East African Center For Law & Justice


Famine in the horn of Africa

The ‘Horn of Africa’ region has been hit by what the United Nations describe as the worst drought in 60years. This region includes the following countries: Somalia, Ethiopia and Kenya. The UN organization fears that tens of thousands of people have died of starvation in Somalia, while others are fleeing to neighboring countries, especially to Kenya.
More distressing reports reveal how children are dying or being abandoned by their mothers along the roads since they do not have the energy to make it to refugee camps, and some have died in the hands of their mothers hence left behind. An estimated number of 400,000 people face starvation in Wajir Kenya, where thousands of malnourished men, women and children have moved to camps to get relief food.
There is said to be a shortfall of 31.6 billion shillings and worse still, WFP is accessing only 40 per cent of the hunger-stricken in Somalia, with 2.2 million at the risk of dying in the southern part of the country as “local authorities” (al Shabaab militants) have denied access to humanitarian workers. They are said to have rejected UN declaration of famine in the regions they control, claiming it is just drought and not famine as such.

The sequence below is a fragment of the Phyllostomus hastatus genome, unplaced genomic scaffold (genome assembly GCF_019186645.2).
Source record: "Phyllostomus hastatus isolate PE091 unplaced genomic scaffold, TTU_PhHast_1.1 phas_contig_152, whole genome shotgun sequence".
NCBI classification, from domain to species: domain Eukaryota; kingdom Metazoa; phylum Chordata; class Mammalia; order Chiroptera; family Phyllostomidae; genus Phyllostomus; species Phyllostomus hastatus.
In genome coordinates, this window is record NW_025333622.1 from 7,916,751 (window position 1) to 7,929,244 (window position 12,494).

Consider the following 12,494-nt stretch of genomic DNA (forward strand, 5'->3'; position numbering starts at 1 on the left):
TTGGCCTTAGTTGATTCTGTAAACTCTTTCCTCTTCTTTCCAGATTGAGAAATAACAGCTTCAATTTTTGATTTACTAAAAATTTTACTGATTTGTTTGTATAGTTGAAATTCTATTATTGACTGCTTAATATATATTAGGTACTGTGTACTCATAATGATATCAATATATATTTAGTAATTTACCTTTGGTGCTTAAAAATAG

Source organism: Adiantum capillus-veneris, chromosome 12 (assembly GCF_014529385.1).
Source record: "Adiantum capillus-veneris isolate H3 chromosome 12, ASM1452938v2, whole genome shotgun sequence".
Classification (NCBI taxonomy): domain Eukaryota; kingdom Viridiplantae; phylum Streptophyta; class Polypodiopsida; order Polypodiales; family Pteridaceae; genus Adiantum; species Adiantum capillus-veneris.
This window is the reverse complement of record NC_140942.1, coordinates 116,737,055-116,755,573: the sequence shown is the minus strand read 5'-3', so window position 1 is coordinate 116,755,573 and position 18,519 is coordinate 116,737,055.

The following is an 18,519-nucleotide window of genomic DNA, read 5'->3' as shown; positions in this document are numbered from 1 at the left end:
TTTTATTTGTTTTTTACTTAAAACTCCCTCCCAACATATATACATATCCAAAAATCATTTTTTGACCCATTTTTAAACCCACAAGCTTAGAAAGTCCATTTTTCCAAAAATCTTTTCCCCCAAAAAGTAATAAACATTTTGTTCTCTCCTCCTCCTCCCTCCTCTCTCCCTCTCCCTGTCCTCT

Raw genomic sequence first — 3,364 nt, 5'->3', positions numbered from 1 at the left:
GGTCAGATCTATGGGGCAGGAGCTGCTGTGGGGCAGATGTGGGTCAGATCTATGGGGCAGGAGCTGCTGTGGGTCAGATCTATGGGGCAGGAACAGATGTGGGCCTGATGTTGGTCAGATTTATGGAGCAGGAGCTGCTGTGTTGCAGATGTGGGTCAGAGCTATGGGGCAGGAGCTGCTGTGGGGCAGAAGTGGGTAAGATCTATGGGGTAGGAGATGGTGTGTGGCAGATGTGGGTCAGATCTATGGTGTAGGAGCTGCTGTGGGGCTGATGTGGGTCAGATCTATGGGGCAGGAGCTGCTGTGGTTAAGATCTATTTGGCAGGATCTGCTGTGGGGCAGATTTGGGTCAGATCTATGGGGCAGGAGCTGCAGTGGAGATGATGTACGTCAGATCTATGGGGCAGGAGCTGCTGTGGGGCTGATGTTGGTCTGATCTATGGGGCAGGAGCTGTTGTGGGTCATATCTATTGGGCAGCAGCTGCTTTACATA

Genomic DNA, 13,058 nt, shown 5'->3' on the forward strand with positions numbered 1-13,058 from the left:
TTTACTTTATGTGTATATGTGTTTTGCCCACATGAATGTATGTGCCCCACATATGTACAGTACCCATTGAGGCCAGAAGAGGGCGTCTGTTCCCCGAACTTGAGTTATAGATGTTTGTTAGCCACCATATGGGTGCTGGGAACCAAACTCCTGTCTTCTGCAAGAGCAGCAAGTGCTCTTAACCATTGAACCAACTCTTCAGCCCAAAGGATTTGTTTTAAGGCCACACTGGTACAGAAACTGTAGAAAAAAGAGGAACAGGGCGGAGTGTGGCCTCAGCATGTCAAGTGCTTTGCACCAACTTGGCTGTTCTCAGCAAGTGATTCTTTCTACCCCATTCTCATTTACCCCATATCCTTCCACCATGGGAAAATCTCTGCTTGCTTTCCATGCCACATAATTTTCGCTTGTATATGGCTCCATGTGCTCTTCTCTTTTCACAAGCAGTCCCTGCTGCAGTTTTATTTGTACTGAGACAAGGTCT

They also claim that the declaration is political. WFP Somalia country director Stelano Gozetti said they were considering flying over the worst-hit areas and dropping food supplies, to help save lives of those trapped there.
The French government has also donated $10 million to purchase food in Kenya, Somalia and Ethiopia. Here in Kenya, Special Programmes Minister Esther Murugi says the government has set aside Sh4.4 billion to provide food to children in drought areas.
At an emergency meeting in Rome to discuss the drought-stricken Horn of Africa region, the officials said the UN had received about $1 billion (696 million Euros) since first launching an appeal for the region in November 2010, but needs a billion more by the end of the year to cope with the emergency.
The World Bank has also pledged more than $500 million, with the bulk of the money set to go towards long-term projects to aid livestock farmers, while $12 million would be for immediate assistance to those worst hit by the crisis. However, charities have voiced disappointment at the international response since it’s only a few of the richest and powerful economies that are willing to demonstrate today their commitment to saving the lives of many of the poorest and most vulnerable people.

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